UZBEKISTAN: Baptist pastor narrowly escapes charges
Charges against a pastor of a registered Baptist church for holding a small-scale service last December in a private home owned by a church member have now been withdrawn, yet Dmitri Pitirimov, spokesman for the Uzbek Union of Evangelical Christian Baptists, said the church remains pessimistic. "Although the administrative charges against Pastor Nikolai Obyedkov have happily now been dropped," he told Forum 18 News Service on 9 March, "persecution of Baptists is continuing in a whole series of districts of Uzbekistan." Pitirimov pointed to several other raids on Baptist meetings in recent months, one in the run-up to Christmas which for the families present, he complained, "spoiled the occasion in advance".
Pastor Obyedkov of the Yangiyul church was leading a service on 22 December in a private home in the village in the Soldatsky suburb of Yangiyul, 30 kilometres (20 miles) south of Tashkent, where some of the church's members live, when the meeting was raided. Apart from the guests from Yangiyul, eight elderly women were present. Obyedkov was detained despite having with him his certificate showing he was a minister for the Union of Evangelical Christian Baptist Churches of Uzbekistan; the Union's area of activity is the whole of the country. However this certificate did not make any impression on the police. At the Kuichirchik district department of internal affairs (the district centre of Yangiyul village, Tashkent region), a case was brought against Obyedkov under article 240 of the administrative code.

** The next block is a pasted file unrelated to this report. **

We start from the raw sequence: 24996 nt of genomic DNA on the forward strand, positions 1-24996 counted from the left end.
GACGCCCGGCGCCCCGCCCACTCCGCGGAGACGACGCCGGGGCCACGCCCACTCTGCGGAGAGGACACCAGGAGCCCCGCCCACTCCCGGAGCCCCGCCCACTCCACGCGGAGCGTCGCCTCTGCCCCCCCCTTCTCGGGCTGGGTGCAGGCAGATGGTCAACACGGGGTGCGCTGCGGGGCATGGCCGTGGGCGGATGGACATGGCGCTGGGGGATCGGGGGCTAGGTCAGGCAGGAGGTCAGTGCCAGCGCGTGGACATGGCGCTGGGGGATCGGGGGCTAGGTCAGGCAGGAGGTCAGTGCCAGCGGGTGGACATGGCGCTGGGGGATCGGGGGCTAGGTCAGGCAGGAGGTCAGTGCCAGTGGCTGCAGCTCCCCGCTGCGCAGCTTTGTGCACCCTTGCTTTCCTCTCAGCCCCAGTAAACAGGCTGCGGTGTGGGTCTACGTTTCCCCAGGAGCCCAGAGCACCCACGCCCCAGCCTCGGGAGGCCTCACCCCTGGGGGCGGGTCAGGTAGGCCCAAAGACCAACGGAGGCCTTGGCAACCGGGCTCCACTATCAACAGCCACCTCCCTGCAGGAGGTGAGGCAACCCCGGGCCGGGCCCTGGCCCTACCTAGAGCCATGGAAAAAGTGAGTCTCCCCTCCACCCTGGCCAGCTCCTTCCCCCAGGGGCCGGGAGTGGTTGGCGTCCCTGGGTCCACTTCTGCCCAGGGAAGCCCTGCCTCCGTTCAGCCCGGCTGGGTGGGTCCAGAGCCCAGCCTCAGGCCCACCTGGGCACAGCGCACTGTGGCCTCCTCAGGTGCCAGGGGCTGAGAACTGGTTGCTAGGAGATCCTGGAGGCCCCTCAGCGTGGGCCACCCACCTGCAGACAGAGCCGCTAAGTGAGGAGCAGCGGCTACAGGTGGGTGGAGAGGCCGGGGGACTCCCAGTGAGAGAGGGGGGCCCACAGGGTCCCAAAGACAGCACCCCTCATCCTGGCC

Article 240, which punishes "breaking the law on religious organisations", declares: "The existence of unlawful religious activity, a refusal on the part of the leaders of religious organisations to register a statute, the organisation and conduct by cult officials and members of religious organisations of special meetings for children and young people, as well as work-related, literary and other groups and circles which bear no relation to the operation of the cult, will result in the imposition of a fine of between five and ten times the minimum [monthly] wage or administrative arrest for up to 15 days. Turning believers from one confession to another (proselytism) and other missionary activity will result in a fine of between five and ten times the minimum [monthly] wage or administrative arrest for up to 15 days".
Pitirimov rejected suggestions that Obyedkov had acted illegally. "Nikolai Obyedkov is the pastor of a registered church and therefore it is in no way possible that his activity could fall under article 240 of the administrative code," he told Forum 18. When Forum 18 commented that under Article 14 of Uzbekistan's law on religion, religious rituals and ceremonies can only be conducted at the premises of the registered religious organisation, not in private homes, Pitirimov responded: "According to our organisation's statute, which has been registered at the justice ministry, we have the right to carry out our activity throughout the territory of Uzbekistan. We fought for this for a long time and we do not intend to give up what we have achieved."